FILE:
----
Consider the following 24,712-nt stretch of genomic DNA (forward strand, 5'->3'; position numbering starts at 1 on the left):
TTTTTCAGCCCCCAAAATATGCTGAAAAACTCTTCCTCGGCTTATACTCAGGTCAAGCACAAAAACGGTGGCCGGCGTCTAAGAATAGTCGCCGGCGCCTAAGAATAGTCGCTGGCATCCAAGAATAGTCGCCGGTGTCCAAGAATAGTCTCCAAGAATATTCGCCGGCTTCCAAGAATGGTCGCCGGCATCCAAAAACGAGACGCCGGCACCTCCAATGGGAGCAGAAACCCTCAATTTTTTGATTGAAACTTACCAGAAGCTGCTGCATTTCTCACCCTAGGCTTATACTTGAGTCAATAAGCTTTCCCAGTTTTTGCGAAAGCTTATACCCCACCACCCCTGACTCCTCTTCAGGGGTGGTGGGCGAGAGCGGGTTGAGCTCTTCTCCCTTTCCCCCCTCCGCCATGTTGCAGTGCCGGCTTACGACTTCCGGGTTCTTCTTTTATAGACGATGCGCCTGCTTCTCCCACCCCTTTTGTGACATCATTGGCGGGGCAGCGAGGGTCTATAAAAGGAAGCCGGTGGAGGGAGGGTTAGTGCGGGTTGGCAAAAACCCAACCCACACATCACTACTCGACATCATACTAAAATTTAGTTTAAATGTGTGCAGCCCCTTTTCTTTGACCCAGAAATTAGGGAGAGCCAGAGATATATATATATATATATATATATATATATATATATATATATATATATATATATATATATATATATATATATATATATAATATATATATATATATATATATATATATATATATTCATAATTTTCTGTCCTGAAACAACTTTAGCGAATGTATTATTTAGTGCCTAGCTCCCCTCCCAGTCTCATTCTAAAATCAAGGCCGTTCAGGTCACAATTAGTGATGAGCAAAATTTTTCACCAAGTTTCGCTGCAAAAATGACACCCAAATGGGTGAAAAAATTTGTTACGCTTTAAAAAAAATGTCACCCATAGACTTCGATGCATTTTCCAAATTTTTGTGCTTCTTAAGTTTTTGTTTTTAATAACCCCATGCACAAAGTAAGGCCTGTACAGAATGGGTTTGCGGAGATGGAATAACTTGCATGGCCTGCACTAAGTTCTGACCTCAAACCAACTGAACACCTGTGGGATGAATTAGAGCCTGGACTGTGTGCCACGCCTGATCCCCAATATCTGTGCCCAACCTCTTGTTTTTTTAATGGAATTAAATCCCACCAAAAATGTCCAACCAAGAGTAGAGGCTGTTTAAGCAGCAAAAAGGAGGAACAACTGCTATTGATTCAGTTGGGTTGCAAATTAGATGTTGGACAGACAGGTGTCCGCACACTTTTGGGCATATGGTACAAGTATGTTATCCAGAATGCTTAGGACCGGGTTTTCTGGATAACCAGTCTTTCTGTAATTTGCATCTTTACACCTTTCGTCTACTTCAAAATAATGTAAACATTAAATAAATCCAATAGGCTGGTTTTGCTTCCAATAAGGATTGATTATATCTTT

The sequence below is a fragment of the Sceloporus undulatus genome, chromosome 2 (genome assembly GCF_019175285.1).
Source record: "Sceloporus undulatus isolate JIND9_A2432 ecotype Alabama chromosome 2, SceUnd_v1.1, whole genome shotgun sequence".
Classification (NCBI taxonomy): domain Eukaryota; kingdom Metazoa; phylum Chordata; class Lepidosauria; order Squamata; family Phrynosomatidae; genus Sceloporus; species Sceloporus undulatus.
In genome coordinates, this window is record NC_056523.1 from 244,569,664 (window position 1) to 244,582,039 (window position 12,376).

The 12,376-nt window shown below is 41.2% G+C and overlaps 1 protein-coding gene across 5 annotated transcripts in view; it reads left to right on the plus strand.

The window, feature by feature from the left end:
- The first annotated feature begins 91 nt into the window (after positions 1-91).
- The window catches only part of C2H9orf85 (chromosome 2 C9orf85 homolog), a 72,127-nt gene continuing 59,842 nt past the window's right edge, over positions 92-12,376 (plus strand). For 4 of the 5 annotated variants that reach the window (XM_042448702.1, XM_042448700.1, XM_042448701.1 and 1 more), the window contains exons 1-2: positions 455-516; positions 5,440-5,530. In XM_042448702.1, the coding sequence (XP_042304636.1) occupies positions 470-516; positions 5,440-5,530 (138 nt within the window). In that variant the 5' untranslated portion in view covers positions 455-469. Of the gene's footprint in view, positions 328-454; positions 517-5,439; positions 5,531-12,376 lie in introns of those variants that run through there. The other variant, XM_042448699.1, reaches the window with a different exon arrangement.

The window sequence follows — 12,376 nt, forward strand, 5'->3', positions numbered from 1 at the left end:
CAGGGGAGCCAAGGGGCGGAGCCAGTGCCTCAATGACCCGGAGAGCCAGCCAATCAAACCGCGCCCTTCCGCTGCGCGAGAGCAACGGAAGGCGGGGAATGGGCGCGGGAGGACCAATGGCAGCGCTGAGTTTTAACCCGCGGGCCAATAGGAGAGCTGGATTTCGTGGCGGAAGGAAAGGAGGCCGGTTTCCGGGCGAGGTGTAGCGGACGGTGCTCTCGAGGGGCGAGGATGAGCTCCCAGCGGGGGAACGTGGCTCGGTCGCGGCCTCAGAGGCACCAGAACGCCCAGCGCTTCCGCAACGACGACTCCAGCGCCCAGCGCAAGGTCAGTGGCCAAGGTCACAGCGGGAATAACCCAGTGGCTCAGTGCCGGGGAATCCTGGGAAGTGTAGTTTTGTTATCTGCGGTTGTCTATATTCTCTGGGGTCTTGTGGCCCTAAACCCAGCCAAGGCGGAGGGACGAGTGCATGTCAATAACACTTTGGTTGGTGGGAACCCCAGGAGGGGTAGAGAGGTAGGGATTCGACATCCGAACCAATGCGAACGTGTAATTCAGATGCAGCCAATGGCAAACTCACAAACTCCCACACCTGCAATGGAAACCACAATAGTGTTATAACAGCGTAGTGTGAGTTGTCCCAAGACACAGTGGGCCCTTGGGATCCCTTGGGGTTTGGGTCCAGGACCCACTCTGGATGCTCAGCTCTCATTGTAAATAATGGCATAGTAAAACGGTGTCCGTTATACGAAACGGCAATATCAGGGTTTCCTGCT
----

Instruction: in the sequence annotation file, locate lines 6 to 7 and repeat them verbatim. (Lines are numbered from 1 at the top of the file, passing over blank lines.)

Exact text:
In genome coordinates, this window is record NC_056523.1 from 244,569,664 (window position 1) to 244,582,039 (window position 12,376).

The 12,376-nt window shown below is 41.2% G+C and overlaps 1 protein-coding gene across 5 annotated transcripts in view; it reads left to right on the plus strand.